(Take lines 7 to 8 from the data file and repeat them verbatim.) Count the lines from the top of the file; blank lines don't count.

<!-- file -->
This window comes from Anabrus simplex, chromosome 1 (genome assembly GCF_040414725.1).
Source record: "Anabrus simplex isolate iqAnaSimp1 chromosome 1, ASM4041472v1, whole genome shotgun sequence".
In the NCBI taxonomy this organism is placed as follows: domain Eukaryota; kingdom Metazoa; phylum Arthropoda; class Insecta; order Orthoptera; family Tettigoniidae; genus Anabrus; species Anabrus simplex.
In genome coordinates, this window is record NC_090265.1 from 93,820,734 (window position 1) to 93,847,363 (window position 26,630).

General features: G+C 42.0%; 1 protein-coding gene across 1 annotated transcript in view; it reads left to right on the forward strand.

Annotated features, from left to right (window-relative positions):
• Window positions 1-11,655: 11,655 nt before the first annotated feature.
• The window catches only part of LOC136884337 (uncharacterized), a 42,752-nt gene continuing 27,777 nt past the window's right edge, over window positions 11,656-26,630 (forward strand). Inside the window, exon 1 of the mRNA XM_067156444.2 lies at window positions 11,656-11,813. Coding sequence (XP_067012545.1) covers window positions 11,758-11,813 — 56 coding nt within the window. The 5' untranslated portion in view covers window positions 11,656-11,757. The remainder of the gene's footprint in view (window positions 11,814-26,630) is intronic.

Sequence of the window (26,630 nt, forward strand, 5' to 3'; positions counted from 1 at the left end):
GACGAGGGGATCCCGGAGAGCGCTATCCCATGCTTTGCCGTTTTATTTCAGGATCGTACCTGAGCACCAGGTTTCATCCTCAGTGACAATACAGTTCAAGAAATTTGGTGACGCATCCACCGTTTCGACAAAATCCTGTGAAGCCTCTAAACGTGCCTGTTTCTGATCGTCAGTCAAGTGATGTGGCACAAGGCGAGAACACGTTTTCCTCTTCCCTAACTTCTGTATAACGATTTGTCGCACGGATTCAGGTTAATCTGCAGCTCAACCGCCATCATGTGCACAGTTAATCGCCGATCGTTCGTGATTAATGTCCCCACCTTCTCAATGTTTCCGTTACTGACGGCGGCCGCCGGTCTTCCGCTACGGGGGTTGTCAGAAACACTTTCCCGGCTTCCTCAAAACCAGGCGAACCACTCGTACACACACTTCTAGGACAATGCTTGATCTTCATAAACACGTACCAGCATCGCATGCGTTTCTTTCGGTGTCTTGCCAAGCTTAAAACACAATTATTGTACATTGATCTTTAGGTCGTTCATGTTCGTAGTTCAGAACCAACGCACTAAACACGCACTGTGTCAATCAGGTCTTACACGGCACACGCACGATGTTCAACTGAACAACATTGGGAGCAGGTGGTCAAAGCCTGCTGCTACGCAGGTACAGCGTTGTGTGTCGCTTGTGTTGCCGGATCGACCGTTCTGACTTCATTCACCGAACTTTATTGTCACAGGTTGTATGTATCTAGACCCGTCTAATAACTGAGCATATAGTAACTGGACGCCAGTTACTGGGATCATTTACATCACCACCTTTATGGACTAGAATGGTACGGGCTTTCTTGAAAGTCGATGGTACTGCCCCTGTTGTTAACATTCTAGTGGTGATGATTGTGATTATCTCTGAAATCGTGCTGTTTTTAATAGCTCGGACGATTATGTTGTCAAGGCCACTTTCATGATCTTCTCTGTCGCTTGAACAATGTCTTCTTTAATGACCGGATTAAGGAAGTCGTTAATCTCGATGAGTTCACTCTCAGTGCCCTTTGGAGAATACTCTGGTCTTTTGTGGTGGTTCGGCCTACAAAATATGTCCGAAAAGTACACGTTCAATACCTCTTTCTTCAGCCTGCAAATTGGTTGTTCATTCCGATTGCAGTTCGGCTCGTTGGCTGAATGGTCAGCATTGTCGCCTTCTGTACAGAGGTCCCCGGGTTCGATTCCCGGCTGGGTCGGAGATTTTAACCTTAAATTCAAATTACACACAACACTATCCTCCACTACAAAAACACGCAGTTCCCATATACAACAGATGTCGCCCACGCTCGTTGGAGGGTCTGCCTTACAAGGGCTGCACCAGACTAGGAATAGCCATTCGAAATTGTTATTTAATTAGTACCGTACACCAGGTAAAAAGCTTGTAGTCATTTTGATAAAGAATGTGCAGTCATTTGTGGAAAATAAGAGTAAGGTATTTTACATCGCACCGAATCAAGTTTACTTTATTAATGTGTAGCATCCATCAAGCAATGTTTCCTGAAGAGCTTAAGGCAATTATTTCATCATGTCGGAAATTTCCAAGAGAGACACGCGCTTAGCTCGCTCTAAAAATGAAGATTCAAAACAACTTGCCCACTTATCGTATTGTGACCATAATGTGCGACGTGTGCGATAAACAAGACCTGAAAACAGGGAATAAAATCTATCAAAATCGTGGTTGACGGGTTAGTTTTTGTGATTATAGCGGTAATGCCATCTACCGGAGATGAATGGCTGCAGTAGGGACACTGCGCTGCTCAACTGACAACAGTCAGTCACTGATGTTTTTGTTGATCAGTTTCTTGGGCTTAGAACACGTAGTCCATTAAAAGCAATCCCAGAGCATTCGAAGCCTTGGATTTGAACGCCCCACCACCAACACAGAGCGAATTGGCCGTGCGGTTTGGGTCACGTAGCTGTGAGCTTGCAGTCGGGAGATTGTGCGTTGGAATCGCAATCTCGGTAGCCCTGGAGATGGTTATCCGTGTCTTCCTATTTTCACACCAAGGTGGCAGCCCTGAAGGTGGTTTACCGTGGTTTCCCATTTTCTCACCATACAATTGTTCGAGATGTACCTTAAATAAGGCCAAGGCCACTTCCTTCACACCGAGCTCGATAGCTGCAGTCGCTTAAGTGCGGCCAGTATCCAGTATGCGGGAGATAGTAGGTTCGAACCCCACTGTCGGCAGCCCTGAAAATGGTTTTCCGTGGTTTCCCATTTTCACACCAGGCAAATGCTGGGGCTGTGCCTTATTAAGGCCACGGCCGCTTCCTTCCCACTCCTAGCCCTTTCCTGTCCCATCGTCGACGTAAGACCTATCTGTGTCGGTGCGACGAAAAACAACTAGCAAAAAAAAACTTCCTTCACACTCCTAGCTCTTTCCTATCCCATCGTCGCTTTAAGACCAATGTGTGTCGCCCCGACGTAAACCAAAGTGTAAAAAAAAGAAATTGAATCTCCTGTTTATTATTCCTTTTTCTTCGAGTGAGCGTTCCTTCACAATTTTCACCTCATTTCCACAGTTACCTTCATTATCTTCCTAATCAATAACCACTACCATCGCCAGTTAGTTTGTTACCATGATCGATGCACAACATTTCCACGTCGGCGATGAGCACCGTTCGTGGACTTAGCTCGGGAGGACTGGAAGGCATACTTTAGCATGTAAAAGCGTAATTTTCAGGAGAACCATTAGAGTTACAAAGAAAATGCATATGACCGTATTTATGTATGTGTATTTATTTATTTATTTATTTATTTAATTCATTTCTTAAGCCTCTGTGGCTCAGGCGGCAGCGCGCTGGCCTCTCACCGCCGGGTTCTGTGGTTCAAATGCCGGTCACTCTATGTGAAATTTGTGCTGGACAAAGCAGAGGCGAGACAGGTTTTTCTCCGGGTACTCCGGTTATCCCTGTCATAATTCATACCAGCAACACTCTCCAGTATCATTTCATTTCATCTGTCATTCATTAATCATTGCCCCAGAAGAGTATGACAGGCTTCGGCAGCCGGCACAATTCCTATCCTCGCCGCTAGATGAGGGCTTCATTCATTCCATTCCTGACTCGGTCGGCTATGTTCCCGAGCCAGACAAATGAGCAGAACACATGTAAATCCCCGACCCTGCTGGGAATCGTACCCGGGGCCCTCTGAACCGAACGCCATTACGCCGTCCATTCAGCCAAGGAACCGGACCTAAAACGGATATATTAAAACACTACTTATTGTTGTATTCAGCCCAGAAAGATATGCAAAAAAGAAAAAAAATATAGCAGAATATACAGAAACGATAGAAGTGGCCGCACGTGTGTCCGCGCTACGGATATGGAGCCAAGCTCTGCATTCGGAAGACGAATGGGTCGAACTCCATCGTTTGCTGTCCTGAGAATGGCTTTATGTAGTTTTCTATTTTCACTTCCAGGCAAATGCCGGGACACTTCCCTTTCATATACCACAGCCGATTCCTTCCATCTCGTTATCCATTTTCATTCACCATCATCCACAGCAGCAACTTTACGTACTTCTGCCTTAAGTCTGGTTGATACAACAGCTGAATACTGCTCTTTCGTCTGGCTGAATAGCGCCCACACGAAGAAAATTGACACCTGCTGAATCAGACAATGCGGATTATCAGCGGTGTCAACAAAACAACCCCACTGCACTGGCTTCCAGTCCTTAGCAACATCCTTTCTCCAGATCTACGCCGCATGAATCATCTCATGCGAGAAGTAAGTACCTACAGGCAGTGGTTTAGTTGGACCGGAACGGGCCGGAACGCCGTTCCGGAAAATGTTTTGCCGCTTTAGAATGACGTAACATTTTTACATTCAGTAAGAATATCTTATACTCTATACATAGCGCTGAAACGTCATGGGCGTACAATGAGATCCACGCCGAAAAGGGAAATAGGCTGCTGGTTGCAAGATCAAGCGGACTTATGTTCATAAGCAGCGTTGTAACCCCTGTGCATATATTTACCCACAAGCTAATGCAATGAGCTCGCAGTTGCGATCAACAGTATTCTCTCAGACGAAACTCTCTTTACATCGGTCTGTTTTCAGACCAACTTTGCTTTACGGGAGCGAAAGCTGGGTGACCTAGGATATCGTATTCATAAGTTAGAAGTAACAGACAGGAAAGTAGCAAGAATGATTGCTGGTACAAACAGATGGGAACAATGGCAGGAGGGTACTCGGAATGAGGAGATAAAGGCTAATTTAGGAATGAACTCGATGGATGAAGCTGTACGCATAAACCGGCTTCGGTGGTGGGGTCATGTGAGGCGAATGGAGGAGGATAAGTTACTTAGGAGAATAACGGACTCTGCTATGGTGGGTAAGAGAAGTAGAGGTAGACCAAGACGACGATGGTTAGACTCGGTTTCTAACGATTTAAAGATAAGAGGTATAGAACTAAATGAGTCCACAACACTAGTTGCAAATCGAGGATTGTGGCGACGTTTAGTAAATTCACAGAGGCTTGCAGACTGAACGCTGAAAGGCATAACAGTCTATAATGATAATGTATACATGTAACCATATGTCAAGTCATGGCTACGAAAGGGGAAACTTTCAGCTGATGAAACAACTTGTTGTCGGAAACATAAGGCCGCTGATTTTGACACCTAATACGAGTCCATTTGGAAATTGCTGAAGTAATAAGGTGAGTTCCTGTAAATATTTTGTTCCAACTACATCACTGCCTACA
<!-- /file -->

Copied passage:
• Window positions 1-11,655: 11,655 nt before the first annotated feature.
• The window catches only part of LOC136884337 (uncharacterized), a 42,752-nt gene continuing 27,777 nt past the window's right edge, over window positions 11,656-26,630 (forward strand). Inside the window, exon 1 of the mRNA XM_067156444.2 lies at window positions 11,656-11,813. Coding sequence (XP_067012545.1) covers window positions 11,758-11,813 — 56 coding nt within the window. The 5' untranslated portion in view covers window positions 11,656-11,757. The remainder of the gene's footprint in view (window positions 11,814-26,630) is intronic.